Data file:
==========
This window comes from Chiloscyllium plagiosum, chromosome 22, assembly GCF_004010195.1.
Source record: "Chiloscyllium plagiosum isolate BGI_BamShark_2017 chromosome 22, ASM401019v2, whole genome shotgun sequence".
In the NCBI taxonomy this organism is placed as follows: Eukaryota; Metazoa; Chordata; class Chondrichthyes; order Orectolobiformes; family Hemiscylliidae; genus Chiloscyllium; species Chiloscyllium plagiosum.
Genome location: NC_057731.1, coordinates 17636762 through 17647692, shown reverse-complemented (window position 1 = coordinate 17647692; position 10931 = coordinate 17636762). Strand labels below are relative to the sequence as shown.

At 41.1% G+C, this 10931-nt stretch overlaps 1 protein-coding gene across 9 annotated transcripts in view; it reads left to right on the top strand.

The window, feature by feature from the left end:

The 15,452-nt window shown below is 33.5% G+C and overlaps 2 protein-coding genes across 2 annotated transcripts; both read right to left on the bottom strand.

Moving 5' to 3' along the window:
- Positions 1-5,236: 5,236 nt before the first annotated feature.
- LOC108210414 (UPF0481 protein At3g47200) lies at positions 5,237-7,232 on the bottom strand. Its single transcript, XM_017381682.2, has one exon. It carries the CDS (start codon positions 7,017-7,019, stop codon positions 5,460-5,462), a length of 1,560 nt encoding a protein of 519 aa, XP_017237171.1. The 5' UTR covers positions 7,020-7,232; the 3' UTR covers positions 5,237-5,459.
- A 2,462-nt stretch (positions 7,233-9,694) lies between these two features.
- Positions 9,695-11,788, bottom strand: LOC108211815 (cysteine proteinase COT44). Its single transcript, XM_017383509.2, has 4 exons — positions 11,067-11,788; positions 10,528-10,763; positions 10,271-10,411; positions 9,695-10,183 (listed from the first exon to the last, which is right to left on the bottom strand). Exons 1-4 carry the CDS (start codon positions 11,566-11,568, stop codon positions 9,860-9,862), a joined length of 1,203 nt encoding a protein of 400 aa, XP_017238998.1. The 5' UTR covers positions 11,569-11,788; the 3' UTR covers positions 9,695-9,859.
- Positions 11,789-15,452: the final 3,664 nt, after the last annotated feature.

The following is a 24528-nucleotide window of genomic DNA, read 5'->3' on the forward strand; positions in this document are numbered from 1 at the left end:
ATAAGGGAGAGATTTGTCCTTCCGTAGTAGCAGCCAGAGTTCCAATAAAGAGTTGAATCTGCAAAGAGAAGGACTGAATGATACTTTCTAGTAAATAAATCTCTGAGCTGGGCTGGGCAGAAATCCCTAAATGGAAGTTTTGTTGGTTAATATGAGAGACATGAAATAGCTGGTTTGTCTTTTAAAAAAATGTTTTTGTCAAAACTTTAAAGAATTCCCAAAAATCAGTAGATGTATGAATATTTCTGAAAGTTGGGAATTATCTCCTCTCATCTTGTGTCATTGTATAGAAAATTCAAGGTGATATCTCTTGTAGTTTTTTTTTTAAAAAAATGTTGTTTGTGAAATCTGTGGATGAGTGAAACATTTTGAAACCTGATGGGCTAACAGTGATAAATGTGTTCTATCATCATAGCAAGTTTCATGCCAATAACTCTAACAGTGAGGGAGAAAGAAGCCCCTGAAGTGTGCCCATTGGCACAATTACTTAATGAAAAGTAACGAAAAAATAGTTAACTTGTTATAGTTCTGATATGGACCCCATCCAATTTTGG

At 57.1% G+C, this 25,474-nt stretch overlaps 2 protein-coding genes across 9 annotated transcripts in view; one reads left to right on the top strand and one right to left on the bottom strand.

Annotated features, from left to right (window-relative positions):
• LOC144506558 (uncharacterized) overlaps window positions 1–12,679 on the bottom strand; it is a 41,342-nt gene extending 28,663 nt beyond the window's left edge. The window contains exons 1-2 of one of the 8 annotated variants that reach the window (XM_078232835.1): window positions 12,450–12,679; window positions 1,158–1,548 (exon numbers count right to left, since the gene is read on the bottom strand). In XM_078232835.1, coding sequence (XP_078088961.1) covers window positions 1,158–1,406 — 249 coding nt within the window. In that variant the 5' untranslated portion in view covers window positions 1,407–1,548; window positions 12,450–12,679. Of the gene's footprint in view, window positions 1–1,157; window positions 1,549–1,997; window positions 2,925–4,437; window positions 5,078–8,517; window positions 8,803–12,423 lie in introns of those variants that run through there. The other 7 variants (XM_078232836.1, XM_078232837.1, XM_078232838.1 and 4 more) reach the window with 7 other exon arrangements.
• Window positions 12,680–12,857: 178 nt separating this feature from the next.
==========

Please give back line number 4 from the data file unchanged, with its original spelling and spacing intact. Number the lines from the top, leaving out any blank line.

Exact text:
Genome location: NC_057731.1, coordinates 17636762 through 17647692, shown reverse-complemented (window position 1 = coordinate 17647692; position 10931 = coordinate 17636762). Strand labels below are relative to the sequence as shown.